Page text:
- 1:22:40 Escobar, K. A., Morales, J., & Vandusseldorp, T. A. (2016). The Effect of a Moderately Low and High Carbohydrate Intake on Crossfit Performance. International Journal of Exercise Science, 9(3), 460–470. Retrieved from http://www.ncbi.nlm.nih.gov/pubmed/27766133
- 1:29:55 Marquet, L. A., Brisswalter, J., Louis, J., Tiollier, E., Burke, L. M., Hawley, J. A., & Hausswirth, C. (2016). Enhanced endurance performance by periodization of carbohydrate intake: “Sleep Low” strategy. Medicine and Science in Sports and Exercise (Vol. 48). https://doi.org/10.1249/MSS.0000000000000823
- 1:39:40 Devries, M. C. (2006). Menstrual cycle phase and sex influence muscle glycogen utilization and glucose turnover during moderate-intensity endurance exercise. AJP: Regulatory, Integrative and Comparative Physiology, 291(4), R1120–R1128. https://doi.org/10.1152/ajpregu.00700.200
- 1:39:40 Julian R, Hecksteden A, Fullagar HHK, Meyer T (2017) The effects of menstrual cycle phase on physical performance in female soccer players. PLOS ONE 12(3): e0173951. https://doi.org/10.1371/journal.pone.0173951
- 1:39:40 Sims, T. S. (2016). Roar: How to Match Your Food and Fitness to Your Female Physiology for Optimum Performance, Great Health, and a Strong, Lean Body for Life. ISBN 978-1-62336-686-5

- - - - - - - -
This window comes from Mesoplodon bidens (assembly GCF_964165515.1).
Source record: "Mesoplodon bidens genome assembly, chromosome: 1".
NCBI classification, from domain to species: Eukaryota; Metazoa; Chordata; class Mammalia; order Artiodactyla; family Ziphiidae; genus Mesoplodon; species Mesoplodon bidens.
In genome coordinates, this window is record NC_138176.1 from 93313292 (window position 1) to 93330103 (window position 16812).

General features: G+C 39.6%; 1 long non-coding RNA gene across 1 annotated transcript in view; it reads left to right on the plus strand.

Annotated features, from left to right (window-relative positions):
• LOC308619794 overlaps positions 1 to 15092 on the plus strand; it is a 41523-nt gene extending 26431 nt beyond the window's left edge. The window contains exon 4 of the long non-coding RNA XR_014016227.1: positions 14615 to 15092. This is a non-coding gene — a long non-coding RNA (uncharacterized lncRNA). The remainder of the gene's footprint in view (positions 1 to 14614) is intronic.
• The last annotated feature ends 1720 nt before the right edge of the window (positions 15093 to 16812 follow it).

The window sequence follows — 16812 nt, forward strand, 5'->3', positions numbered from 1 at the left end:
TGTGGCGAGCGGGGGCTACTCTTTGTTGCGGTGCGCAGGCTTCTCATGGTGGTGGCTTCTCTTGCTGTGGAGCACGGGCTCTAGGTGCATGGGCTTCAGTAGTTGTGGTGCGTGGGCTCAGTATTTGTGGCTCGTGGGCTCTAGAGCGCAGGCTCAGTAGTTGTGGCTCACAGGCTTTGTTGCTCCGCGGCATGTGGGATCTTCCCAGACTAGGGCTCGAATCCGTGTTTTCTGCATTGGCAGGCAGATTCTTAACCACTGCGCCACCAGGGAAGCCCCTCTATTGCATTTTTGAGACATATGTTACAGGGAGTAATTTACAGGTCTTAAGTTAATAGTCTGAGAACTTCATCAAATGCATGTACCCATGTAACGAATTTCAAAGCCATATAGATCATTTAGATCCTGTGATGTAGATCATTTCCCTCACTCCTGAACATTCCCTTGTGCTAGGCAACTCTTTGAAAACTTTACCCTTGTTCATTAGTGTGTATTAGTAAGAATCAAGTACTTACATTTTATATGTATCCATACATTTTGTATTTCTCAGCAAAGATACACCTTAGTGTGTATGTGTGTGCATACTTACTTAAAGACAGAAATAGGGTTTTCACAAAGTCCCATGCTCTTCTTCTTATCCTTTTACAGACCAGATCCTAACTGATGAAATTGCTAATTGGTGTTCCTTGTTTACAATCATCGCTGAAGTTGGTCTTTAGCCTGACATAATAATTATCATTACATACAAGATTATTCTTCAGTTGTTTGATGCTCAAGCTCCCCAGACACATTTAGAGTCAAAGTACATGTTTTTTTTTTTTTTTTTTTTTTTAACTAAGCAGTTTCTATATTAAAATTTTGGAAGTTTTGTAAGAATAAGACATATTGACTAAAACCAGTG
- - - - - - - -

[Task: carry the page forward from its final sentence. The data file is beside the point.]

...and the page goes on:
- 1:45:50 Chacko, E. (2017). A time for exercise: the exercise window. Journal of Applied Physiology, 122(1), 206–209. https://doi.org/10.1152/japplphysiol.00685.2016
- 1:57:37 Smith, E. J., Storey, R., & Ranchordas, M. K. (2017). Nutritional Considerations for Bouldering. International Journal of Sport Nutrition and Exercise Metabolism, 10(1), 1–28. https://doi.org/10.1123/ijsnem.2017-0043
- Bertuzzi RC de M, Franchini E, Kokubun E, Kiss MAPDM. (2007). Energy system contributions in indoor rock climbing. Eur J Appl Physiol. 101(3):293-300.
- Gastin PB. (2001). Energy system interaction and relative contribution during maximal exercise. Sports Med. 31(10):725-741.
- Horton TJ, Drougas H, Brachey A, Reed GW, Peters JC, Hill JO. (1995). Fat and carbohydrate overfeeding in humans: different effects on energy storage. Am J Clin Nutr. 62(1):19-29.